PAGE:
Supermarket giant Coles has managed to beat expectations for the first quarter of FY20, despite reporting a marginal 0.1 per cent increase in supermarket sales.
In the 13 weeks to September 29, comparable supermarket sales growth dragged, failing to come close to the 5.1 per cent increase seen over the same period last year. Little Shop 2 struggled to replicate the success of the original campaign and Woolies’ Lion King Ooshies also put a dampener on Coles’ promotion.
Overall, supermarket revenue increased by 1.6 per cent to $7.71 billion, with total group sales growth of 1.8 per cent.
Online sales revenue grew by 23.5 per cent with Click & Collect the fastest growing channel. While Coles Express saw comparable sales growth of 0.4 per cent, largely driven by the expansion of Little Shop 2 to the convenience arm.
Liquor sales revenue for the first quarter was up 3.5 per cent on the prior corresponding period to $726 million, but with just 0.7 per cent comparable sales growth.
On a call with analysts on Tuesday morning, Cain said the new convenience layout is driving sales with 40 stores now featuring the extended range; that number is expected to reach 100 by the year end.
He also said that the recently launched “What’s for Dinner” campaign is making Coles “more relevant every night of the week”. The retailer is experimenting with recipe bundles online, which allow consumers to purchase all the ingredients they need for a particular dish in one click.
Own Brand sales revenue grew by 4.7 per cent in the first quarter, now comprising 30 per cent of products on the retailer’s shelves. Coles Group CEO Steven Cain told analysts that he doesn’t see a strong own brand strategy as “being in conflict” with other brands.
“Good consumer FMCG brands just keep getting better particularly those that invest in NPD.”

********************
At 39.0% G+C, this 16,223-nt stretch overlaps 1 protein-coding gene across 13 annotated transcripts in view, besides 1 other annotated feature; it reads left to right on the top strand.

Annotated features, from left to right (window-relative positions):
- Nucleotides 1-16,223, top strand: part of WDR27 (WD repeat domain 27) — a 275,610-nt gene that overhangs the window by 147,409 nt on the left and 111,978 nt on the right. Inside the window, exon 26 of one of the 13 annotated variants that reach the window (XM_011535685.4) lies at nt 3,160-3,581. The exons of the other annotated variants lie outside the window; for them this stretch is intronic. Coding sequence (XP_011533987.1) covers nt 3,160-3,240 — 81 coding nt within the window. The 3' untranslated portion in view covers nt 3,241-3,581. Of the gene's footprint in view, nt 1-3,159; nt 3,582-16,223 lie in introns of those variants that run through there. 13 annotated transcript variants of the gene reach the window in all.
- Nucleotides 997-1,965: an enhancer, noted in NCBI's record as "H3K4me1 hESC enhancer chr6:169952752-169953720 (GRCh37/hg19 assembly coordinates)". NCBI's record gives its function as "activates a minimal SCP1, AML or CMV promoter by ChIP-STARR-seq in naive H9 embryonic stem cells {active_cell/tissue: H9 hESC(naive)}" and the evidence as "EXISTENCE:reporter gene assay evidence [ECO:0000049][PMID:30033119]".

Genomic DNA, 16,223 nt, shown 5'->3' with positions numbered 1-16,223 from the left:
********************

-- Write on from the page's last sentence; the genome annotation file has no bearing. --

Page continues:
Reacting to the results on Tuesday morning retail expert professor Gary Mortimer highlighted the downfall of the collectables campaign.
“Cycling the highly popular Little Shop 1 campaign was always going to be a challenge and I don’t think Little Shop 2 had the same impact. Woolworths running Lion King and then Discovery Garden, cannibalised Little Shop 2,” Mortimer told Inside Retail.
But fortunately for the retailer, Coles Express had much better results after what Mortimer called a “disastrous FY19”.
“Coles Express also positively impacted by Little Shop 2, which was strategically expanded into their fuel divisions,” Mortimer said.
The ongoing drought continues to impact prices with inflation for the quarter of 1.4 per cent, in-line with the fourth quarter of FY19.
Excluding tobacco and fresh, price inflation for the quarter was 0.2 per cent, mostly impacting dairy and grocery.
Mortimer said the drought will continue to put pressure on prices.
“Drought conditions are starting to bite into fresh [fresh produce, meat] margins,” he said.
“Costs will be challenging to maintain while keeping prices low.”
Looking ahead to the Christmas period, Cain said weather conditions could once again prove costly to the supermarket giant. Last year was a “disruptive Christmas” hindered by drought and he said there’s “no reason to believe it won’t happen again”. However he said he was encouraged by current trading and Coles’ Christmas range which it launched in recent weeks.
Coles’ 2019 Christmas campaign includes another type of collectables campaign this time in collaboration with its liquor offering for the first time. Customers can earn ‘glassware credits’ on every $20 spent which can be redeemed for Spiegelau glasses at Coles supermarkets and Liquorland.
Cain said only about 1 in 20 Coles customer buy liquor from Liquorland at the same time as they do their shopping and he sees an opportunity to encourage more liquor sales here.
This story originally appeared on Inside FMCG.